David Casiano was destined for the spotlight.
Having spent eight years as Parker’s mayor and another two as a town council member, Casiano has served as orator, decision-maker and, at times, referee. But it’s the drama of the stage that has beckoned him since his teen years in New York.
Casiano’s post-political life has him under his preferred spotlight; it’s where he is most comfortable. Within months of leaving office last December, he announced that he was starting his own theater production company, Café La Papa. Casiano quickly formed partnerships with the Parker Arts Council and director Amy Smith, and starred in “The Zoo Story.”
He also sat down with Elaine Mariner, a maven of the local theater scene and cultural director for the Town of Parker, and together they decided to create the “Off-PACE Theater District,” a place where more intimate plays can thrive. PACE refers to the Parker Arts, Culture and Events Center, a 530-seat venue that hosts larger, multi-actor productions on its main stage.
The “Off-PACE Theater District,” a take on the off-Broadway area in New York City, enables community groups, like the Parker Arts Council, to fill a niche for smaller shows at the Mainstreet Center and Parker Library.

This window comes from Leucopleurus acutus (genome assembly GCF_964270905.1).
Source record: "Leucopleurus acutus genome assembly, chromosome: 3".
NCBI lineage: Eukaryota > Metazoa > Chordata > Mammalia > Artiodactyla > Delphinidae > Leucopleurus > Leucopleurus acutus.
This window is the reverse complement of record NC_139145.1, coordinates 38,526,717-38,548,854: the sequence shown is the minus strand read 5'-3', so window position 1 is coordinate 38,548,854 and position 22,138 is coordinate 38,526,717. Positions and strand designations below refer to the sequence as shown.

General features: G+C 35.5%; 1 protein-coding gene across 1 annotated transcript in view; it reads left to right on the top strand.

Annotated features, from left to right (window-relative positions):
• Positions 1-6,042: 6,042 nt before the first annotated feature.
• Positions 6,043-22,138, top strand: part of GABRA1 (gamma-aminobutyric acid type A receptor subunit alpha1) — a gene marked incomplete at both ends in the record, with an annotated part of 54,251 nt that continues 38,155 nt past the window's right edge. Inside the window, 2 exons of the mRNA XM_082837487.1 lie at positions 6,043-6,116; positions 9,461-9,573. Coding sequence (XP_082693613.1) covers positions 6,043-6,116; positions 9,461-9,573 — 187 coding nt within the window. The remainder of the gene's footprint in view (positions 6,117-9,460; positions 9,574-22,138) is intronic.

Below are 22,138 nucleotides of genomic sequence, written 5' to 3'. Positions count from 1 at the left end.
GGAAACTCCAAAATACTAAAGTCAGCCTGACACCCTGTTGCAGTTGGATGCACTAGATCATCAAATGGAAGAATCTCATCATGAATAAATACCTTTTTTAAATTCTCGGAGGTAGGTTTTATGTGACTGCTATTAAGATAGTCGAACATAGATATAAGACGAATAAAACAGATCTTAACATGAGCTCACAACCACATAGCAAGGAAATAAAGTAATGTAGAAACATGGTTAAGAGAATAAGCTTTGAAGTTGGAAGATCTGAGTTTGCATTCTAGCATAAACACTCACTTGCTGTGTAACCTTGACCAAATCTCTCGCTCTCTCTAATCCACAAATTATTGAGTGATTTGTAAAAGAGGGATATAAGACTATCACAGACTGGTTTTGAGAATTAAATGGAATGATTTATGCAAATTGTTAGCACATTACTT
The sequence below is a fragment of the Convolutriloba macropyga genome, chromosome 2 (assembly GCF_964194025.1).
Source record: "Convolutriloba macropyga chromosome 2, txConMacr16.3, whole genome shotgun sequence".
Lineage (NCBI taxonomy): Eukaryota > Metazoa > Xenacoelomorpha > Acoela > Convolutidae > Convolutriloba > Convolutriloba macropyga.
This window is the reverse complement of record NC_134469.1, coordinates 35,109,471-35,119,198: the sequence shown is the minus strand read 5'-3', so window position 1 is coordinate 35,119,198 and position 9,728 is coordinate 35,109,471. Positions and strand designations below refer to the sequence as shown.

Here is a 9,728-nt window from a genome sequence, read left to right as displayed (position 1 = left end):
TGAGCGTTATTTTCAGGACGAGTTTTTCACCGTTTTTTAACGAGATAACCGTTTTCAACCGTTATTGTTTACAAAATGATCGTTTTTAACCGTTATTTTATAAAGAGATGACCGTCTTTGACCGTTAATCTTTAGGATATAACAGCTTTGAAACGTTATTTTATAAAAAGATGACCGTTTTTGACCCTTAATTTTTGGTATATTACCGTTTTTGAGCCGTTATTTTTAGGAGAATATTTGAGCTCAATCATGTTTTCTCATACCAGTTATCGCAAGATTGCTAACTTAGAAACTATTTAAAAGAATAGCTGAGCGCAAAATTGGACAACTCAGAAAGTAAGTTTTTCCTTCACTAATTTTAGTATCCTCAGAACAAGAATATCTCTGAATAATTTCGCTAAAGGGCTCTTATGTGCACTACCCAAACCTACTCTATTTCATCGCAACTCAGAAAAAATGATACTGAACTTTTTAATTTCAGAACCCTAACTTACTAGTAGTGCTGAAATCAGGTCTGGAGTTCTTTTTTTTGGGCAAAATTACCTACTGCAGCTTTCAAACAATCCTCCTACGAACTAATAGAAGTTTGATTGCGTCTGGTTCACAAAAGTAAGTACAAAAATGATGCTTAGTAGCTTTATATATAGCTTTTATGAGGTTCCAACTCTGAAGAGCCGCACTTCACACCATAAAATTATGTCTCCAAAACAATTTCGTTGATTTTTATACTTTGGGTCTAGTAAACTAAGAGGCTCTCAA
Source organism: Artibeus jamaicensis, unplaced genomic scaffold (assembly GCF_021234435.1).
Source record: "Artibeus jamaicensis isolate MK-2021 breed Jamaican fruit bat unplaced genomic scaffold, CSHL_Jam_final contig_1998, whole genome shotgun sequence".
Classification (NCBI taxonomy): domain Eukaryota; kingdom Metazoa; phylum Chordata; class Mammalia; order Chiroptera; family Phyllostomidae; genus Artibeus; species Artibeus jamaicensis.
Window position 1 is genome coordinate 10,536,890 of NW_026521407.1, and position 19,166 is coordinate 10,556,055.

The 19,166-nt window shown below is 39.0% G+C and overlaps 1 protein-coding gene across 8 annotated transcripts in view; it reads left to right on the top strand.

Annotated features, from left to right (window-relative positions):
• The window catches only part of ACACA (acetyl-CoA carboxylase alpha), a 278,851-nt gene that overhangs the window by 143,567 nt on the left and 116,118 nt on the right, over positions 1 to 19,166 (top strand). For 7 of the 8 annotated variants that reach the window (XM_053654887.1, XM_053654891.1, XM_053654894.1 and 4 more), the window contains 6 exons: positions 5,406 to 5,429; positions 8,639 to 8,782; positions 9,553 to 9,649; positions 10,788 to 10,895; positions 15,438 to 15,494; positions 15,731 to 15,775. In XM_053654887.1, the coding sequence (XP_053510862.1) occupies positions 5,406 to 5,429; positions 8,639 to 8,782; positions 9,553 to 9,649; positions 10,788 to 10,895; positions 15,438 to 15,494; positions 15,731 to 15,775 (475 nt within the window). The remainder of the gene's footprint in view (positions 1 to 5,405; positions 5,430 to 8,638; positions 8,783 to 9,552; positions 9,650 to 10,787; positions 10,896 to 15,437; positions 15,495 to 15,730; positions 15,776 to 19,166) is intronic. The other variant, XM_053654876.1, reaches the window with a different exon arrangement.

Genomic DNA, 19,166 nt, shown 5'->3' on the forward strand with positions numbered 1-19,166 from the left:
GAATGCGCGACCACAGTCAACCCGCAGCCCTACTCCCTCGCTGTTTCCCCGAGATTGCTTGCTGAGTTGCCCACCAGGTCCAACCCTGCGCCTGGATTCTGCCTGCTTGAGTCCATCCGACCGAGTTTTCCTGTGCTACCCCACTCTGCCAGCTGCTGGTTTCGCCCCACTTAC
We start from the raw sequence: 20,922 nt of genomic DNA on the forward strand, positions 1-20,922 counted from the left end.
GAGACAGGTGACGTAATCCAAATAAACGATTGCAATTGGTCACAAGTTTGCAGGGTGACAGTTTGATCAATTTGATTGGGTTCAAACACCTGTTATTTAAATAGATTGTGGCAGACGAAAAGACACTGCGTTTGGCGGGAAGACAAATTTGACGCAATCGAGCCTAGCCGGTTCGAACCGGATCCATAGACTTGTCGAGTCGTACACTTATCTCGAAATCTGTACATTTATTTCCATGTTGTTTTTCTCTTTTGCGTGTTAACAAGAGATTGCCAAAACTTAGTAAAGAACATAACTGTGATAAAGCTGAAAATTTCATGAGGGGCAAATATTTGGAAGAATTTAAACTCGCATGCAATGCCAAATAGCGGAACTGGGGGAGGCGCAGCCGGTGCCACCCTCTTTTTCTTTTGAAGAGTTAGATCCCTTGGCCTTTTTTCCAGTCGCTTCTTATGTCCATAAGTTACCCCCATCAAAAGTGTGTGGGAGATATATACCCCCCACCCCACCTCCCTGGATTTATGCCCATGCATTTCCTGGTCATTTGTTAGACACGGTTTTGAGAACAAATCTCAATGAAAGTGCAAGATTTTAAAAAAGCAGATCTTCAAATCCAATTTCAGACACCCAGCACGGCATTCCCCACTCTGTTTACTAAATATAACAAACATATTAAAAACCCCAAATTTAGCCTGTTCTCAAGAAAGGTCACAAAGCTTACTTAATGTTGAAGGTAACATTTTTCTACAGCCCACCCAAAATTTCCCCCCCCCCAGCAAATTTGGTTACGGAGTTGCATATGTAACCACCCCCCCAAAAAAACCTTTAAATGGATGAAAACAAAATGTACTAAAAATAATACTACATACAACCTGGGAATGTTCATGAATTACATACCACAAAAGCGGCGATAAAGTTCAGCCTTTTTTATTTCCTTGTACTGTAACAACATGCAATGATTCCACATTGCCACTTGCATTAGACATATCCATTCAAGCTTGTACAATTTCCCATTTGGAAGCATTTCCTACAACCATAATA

“They require minimal sets, but we want them to be thought-provoking productions and we want to have the audience become part of what we’re doing on stage,” he says.
Casiano is the star of “Clarence Darrow: Attorney for the Damned,” a one-man production about the famed labor attorney, at Deep Space Workplace and Events Center on Pikes Peak Drive. It will continue its run at 7 p.m. Oct. 19, and pick up again Nov. 2 and Nov. 9 for two added shows.
Casiano spent three months preparing for the role, researching Darrow’s manner of speaking and attire by reading books and watching a poor-quality video. When asked about parallels between actor and subject, Casiano says he shares the passion that Darrow demonstrated when defending his clients. The former mayor was well known for digging his heels in and delivering emotional speeches during discussions on topics near to his heart.
Casiano has been especially active with kids and teens, helping found an organization called Youth for Parker and teaching at Lutheran High School in Parker. His role as mentor is far from over: Casiano is again passing his skills to the next generation of great actors by teaching classes through Café La Papa and the Parker Arts Council, which recently elected him chairman of the board.
Casiano, now 64 years old and a supervisor at Comcast, says the transition back into theater has been easy. He dabbled in a few plays while serving as mayor, and has gone full bore since striking out on his own.
“I said, ‘What is it now I would truly like to accomplish? So, this was it,” he says, before ending in typical Casiano fashion. “What am I going to do, sit around and do nothing?”